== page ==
Taking the Guesswork Out of Design

by Daniel Ritzenthaler

23 Reader Comments

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  1. You are right that it is vital to have a strategy in place before designing a site. The best part about your article, though you didn’t elaborate on it much, was the idea of measuring success. We can’t allow success to be subjective when we can easily identify criteria we want to improve. If you want to generate 4 business leads a month from your site, that is something you can measure. The beauty of measurement is that is holds the clients honest. They shouldn’t ask for a site change just because “they don’t like the colors” if it is meeting their goals for the project. And it empowers the designer to know when their design is actually successful. Sometimes we design sites that we think are successful because they look nice, but they aren’t acheiving the goals the client asked for.
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  2. I want to add that when a client requests a certain design, element, or function; it may not guarantee actually leads. In other words, if a client wants to generate more lead by redesigning, there is no guarantee that it will work, and usually they blame the designer or developer for not generating that lead. I believe it is our job to tell them that risk.
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  3. Very good point Henry, I didn’t think to clarify that when I gave that example. Redesigning for the sake of redesigning isn’t really going to solve anything. Although, I do think that with the right information and clear goals a certain confidence in accomplishing them should be present. Enough to give a personal guarantee? Depends on your bravery and the scope of the goal. I don’t think the we’re (designers) going to get very far if we can’t give guarantees on our work… But yes, it should definitely be discussed and clients should know exactly what to expect.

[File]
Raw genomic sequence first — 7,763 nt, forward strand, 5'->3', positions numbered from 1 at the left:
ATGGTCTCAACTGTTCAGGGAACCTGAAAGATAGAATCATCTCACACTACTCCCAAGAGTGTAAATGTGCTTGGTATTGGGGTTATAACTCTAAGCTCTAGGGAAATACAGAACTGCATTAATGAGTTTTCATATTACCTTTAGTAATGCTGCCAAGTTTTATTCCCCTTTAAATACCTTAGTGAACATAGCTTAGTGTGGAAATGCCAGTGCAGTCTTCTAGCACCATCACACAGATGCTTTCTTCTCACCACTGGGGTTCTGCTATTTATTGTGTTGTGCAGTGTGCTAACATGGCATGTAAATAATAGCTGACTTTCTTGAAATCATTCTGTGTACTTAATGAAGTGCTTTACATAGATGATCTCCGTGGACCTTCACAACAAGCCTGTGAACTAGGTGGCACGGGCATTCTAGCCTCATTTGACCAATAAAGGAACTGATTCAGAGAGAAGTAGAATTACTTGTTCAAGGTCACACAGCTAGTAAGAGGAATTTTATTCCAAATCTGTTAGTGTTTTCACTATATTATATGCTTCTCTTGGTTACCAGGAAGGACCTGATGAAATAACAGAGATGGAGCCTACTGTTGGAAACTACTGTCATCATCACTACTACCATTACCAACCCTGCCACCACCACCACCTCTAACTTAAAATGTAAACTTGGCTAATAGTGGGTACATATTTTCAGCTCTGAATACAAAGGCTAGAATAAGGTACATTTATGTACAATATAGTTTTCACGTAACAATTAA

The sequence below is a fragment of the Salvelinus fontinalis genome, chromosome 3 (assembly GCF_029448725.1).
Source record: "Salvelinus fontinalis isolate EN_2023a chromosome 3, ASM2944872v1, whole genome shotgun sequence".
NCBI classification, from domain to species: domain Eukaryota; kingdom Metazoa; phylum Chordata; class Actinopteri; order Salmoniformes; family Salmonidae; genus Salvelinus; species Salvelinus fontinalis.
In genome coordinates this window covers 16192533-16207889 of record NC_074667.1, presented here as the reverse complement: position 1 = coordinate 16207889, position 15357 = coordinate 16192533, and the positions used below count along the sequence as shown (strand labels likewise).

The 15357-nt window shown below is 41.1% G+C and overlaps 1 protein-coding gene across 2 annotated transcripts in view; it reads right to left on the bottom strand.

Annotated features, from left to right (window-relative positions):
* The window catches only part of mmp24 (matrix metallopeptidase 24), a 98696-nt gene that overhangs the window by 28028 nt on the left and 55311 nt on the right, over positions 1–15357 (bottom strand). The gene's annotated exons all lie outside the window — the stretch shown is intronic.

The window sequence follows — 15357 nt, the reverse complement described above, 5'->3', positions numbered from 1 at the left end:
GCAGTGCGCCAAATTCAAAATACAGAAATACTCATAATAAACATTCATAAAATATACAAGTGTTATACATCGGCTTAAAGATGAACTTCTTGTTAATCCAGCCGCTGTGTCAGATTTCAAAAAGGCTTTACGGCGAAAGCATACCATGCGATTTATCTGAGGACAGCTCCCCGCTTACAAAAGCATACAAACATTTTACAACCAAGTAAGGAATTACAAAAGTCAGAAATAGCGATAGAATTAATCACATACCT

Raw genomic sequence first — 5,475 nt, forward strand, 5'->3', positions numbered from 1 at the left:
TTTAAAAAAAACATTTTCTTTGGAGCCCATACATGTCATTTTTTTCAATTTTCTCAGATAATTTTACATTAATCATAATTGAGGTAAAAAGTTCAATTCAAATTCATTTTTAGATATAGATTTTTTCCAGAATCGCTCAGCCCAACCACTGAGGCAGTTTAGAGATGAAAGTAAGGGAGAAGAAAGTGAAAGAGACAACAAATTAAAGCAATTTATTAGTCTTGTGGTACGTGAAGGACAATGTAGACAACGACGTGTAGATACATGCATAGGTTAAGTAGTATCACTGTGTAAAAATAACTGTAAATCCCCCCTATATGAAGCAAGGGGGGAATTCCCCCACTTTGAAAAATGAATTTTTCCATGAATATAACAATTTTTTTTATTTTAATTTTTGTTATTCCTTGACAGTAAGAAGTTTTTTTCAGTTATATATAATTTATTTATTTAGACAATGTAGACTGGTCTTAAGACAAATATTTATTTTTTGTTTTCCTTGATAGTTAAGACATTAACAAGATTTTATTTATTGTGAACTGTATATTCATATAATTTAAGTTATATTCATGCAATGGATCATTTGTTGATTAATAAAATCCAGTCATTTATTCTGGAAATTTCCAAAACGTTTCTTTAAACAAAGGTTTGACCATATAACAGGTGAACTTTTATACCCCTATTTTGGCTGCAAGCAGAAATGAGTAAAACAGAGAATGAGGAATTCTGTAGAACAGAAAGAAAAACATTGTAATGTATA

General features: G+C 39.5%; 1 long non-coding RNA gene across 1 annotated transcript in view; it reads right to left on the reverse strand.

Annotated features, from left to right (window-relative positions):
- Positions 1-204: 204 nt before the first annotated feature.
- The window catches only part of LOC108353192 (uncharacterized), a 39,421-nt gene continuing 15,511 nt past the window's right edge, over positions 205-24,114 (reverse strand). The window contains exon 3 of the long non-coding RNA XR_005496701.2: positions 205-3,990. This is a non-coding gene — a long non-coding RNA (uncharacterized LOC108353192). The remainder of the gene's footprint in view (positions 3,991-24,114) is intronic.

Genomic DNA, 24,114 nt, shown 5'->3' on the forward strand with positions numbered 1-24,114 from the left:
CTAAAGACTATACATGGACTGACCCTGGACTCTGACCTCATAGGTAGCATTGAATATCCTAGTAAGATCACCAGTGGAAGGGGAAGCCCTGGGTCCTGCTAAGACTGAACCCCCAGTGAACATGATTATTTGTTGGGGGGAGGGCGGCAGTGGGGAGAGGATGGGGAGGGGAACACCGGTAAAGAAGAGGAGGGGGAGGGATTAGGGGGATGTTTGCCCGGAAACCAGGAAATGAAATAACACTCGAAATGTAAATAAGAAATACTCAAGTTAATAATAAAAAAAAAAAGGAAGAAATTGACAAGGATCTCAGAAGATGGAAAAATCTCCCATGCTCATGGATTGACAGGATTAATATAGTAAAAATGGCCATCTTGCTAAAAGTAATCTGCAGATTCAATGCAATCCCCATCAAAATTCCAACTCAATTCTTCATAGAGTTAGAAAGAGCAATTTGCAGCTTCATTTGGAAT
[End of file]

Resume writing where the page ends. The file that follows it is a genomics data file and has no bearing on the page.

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  4. Using a template with stunning website designs is one of the easiest ways to draw viewers. Here are some tips to select a template for your website. Select a high quality template that offers effective design at reasonable costs and make sure it is reusable. If your site includes graphics or animations on your web page, use Flash HTML template. This will help you display graphics or animation easily.